In a corporate-dominated spacefaring future, planetary missions must be approved and supplied by the Company. Exploratory teams are accompanied by Company-supplied security androids, for their own safety.But in a society where contracts are awarded to the lowest bidder, safety isnt a primary concern.On a distant planet, a team of scientists are conducting surface tests, shadowed by their Company-supplied droid a self-aware SecUnit that has hacked its own governor module, and refers to itself (though never out loud) as Murderbot. Scornful of humans, all it really wants is to be left alone long enough to figure out who it is.But when a neighboring mission goes dark, it's up to the scientists and their Murderbot to get to the truth....
|Title||:||All Systems Red|
|Number of Pages||:||144 pages|
|Status||:||Available For Download|
|Last checked||:||21 Minutes ago!|
All Systems Red Reviews
I had so much fun reading this short little novella. I needed something quick and easy to read after Leviathan Wakes, and this just fit the bill. It is snarky and witty and surprisingly well-rounded.
Our main character and point of view is Murderbot, as it likes to call itself. It is working security for a group of explorers when things start to go sideways. Murderbot is the clear focus of this book and rightfully so: it is hilarious in its pessimism and sympathetic in its apathy. Its arc was (mo ...more
“I could have become a mass murderer after I hacked my governor module, but then I realized I could access the combined feed of entertainment channels carried on the company satellites. It had been well over 35,000 hours or so since then, with still not much murdering, but probably, I don't know, a little under 35,00 hours of movies, serials, books, plays, and music consumed. As a heartless killing machine, I was a terrible failure.”
These novellas are a story of what it means to be human, an ...more
I had heard all sorts of wonderful things about All Systems Red before I picked it up (I have a lot of Goodreads friends who know their stuff when it comes to sci-fi! Yes, I'm looking at you, Caro M.) Now I trust their recommendations even more, because this book is easily my best February read. You can read the post with better formatting here on my blog.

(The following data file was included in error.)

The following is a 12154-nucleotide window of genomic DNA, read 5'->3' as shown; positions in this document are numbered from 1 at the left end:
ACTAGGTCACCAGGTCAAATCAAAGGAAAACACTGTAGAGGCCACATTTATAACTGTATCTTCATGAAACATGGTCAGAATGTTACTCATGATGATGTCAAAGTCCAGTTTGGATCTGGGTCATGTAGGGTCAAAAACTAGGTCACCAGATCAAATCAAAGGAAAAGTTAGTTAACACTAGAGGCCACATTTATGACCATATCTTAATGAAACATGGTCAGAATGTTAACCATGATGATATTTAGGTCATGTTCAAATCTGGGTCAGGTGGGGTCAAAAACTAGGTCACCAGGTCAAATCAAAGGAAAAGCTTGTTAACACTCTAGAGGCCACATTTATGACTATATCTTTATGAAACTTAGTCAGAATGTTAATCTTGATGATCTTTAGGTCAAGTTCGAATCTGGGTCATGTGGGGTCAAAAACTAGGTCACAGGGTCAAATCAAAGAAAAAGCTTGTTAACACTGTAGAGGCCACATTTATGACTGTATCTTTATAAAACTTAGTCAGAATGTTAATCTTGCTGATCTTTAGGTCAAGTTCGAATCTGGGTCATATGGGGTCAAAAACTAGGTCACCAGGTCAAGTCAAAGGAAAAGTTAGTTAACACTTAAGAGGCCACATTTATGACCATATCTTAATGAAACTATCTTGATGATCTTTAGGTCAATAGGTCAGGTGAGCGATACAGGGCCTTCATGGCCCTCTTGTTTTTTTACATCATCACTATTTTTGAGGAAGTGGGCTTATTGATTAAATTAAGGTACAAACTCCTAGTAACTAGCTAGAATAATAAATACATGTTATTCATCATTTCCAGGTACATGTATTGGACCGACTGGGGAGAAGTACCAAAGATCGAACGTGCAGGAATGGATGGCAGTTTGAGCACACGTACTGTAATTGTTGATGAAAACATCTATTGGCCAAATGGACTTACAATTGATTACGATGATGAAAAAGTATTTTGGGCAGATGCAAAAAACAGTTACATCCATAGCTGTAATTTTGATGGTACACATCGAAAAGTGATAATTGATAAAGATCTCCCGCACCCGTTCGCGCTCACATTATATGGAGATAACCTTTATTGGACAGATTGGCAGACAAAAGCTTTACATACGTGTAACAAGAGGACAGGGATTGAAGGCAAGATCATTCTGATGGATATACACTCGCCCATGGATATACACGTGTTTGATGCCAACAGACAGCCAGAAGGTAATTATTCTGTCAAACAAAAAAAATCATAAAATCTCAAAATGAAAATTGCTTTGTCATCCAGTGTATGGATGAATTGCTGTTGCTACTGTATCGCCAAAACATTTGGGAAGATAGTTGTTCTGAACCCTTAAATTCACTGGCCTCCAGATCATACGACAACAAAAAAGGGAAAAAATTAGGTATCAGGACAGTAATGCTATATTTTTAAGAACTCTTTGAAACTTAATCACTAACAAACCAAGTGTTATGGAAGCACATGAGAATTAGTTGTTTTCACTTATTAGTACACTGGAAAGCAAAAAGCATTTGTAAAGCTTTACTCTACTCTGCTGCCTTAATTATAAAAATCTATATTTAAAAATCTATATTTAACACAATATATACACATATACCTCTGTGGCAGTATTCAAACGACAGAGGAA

5 Reasons To Read All Systems Red
"Murderbot" is a jailbroken security android (cyborg? Well, you know.) Basically, SecUnits (as they're call ...more
Murderbot doesn't want to murder anyone.
Murderbot just wants to be free.
Free to binge-watch soap operas.
Is that too much to ask?
A super short and quite fun read.
This will be a short review. All Systems Red is the first book in The Murderbot Diaries quartet by Martha Wells. I've heard tons of praises about this novella and series; All Systems Red in particular received plenty of awards and because of that I was super excited to start this. The first 30% was honestly fun to read, I laughed and smiled a few times and I loved just how much of a spirit animal Murderbot is. And then I realized that the only thing from the book ...more
As a heartless killing machine, I was a terrible failure.
That was the hook that drew me to Martha Wells's fantastic sci-fi novella All Systems Red. It was everything an AI sci-fi story should be and then some! It was thought provoking but also entertaining and engaging.
In a future dominated by big corporations any new planetary exploratory teams need to be accompanied by a Company owned SecUnit android. Ostensibly this is to keep them safe but it also helps the Company monitor what the teams are ...more
Charming, I think, is the right word to describe Martha Wells’ All Systems Red. It wasn’t what I’d expected. I had seen that it was the first installment in something called The Murderbot Diaries and that it focused on a self-aware AI. This AI is known as a Security Unit (Murderbot is the name it gives itself). However, even as it becomes more aware of who it is, it sees itself as something of a failure. Rather than following protocols, it prefers binge-watching a science fiction soap opera call ...more
Some heavy themes wrapped up in what is otherwise a relatively fluffy novella. The plot's straight-forward, the prose is decent, but it's charming and witty. Murderbot, who repeatedly says that she'd rather be netflixing, is surprisingly relatable. One of my favorite parts is when Murderbot is faced with the prospect of spending time with people and is (understandably) horrified. She can't control her facial reaction which in turn makes the human crew she's assigned to uncomfortable t ...more